Whole Foods Market plans to cut 1,500 jobs over the next eight weeks as part of its efforts to reduce prices and invest in technology upgrades, the company said Monday.
The elimination of the 1,500 jobs, which represent 1.6 percent of the Austin-based grocer's overall workforce, will be managed through natural attrition, according to the company.
Whole Foods said it expects a "significant percentage" of affected associates to find other jobs from the nearly 2,000 open positions across the company, or through new jobs created from the more than 100 new stores in development.
The company added more than 9,000 new jobs in the past year and created nearly 35,000 over the past five years.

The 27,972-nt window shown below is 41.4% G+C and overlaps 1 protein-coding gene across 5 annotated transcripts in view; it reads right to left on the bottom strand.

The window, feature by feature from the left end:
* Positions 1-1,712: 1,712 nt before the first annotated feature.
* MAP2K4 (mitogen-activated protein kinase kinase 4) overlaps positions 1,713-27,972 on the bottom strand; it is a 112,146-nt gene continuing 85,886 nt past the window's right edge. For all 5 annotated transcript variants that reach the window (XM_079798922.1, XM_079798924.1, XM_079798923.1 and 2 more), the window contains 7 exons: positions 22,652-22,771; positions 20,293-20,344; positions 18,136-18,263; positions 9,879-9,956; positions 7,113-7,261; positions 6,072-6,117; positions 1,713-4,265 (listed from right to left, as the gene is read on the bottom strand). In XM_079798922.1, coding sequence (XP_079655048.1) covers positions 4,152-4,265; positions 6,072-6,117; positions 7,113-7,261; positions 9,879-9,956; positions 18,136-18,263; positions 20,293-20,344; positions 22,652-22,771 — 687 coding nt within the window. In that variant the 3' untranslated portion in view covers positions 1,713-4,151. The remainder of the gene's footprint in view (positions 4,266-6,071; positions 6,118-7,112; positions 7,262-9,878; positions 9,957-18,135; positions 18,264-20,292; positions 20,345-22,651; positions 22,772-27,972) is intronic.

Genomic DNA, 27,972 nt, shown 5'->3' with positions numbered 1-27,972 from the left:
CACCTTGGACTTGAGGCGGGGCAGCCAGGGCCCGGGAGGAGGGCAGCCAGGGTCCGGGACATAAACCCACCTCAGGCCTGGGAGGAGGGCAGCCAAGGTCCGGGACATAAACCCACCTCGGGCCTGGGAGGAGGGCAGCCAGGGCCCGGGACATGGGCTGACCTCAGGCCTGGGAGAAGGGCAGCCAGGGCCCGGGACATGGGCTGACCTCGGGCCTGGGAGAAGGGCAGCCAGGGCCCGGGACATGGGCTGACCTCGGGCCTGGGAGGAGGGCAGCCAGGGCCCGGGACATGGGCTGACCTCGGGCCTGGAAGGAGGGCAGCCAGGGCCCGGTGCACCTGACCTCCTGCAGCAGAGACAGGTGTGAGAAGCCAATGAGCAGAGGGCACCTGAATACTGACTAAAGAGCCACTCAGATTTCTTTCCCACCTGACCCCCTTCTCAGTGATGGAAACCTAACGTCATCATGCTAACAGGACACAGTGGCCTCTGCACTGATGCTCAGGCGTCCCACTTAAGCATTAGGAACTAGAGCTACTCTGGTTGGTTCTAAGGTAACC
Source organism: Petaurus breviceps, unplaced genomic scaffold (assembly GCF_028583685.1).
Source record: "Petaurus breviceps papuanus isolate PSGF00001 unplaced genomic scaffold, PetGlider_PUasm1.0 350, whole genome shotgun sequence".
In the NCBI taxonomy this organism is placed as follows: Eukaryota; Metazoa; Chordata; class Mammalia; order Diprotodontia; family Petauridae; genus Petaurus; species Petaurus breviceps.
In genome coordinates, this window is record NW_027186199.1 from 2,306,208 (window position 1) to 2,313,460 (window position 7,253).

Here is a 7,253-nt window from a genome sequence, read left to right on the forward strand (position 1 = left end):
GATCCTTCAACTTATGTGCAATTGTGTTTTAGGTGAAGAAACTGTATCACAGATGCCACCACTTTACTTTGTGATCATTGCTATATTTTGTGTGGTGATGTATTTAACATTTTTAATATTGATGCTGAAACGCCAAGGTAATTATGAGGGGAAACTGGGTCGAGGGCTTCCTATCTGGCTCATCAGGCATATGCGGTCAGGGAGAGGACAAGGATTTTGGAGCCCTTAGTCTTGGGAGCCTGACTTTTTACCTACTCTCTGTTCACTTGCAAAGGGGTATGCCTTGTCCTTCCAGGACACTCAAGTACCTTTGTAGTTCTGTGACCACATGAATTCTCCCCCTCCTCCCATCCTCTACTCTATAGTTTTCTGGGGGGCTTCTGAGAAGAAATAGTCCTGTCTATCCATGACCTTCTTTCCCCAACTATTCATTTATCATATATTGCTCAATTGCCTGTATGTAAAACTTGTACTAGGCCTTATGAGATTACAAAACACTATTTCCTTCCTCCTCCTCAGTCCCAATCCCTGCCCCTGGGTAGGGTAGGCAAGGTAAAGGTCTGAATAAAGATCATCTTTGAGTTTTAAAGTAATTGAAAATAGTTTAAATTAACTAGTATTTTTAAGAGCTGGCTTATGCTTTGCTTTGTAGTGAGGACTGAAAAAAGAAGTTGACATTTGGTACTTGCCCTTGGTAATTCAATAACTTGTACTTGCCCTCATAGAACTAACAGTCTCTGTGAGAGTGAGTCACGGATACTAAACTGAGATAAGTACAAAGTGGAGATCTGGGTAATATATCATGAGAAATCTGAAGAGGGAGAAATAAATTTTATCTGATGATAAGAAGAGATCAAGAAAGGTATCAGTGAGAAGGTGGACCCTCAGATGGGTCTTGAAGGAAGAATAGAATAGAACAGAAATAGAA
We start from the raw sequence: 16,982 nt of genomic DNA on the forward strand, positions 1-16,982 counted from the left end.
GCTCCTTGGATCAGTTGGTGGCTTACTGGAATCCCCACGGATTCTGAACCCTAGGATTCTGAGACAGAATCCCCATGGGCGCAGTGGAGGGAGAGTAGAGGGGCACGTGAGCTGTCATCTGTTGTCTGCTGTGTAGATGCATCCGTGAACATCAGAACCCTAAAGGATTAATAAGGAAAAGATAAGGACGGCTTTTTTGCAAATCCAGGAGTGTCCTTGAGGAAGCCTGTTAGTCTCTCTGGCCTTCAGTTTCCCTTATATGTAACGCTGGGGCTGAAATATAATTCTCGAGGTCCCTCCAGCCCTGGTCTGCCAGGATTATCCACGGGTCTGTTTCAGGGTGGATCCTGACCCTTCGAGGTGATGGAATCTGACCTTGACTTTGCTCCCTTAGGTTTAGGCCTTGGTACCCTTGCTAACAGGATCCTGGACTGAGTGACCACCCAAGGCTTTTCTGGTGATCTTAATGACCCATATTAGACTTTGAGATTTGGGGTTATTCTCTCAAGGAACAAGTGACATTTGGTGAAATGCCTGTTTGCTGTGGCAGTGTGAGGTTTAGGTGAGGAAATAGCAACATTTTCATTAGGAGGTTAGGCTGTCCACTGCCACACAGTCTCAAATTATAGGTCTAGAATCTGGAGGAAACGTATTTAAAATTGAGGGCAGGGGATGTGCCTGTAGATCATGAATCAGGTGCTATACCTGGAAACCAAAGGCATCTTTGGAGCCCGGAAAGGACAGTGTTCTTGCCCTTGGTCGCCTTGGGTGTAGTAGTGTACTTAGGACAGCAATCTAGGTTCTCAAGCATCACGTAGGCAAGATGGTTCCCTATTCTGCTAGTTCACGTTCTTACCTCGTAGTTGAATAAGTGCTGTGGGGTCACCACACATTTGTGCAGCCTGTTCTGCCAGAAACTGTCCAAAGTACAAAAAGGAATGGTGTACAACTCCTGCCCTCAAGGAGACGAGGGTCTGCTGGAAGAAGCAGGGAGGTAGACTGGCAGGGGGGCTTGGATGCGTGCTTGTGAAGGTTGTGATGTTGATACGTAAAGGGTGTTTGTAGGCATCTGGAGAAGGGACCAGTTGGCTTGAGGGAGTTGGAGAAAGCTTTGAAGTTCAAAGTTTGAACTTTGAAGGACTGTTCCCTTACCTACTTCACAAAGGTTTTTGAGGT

“This is a very difficult decision, and we are committed to treating affected Team Members in a caring and respectful manner," said Co-CEO Walter Robb, adding that Whole Foods has "offered them several options including transition pay, a generous severance, or the opportunity to apply for other jobs.
"In addition, we will pay these Team Members in full over the next eight weeks as they decide which option to choose," added Robb. “We believe this is an important step to evolve Whole Foods Market in a rapidly changing marketplace.”
Whole Foods has been under fire in recent months, including a lawsuit filed last week by PETA, alleging that the grocer deceives its customers regarding its claims of humane treatment of animals raised for meat.
In late June, Whole Foods was accused by New York City's Department of Consumers Affairs (DCA), claiming locations in the Big Apple were guilty of "systemic overcharging of its customers for prepackaged food." Whole Foods has since stated that it is taking steps to prevent overcharging in the future.
Whole Foods employs about 91,000 associates at its 431 stores across the U.S., U.K. and Canada.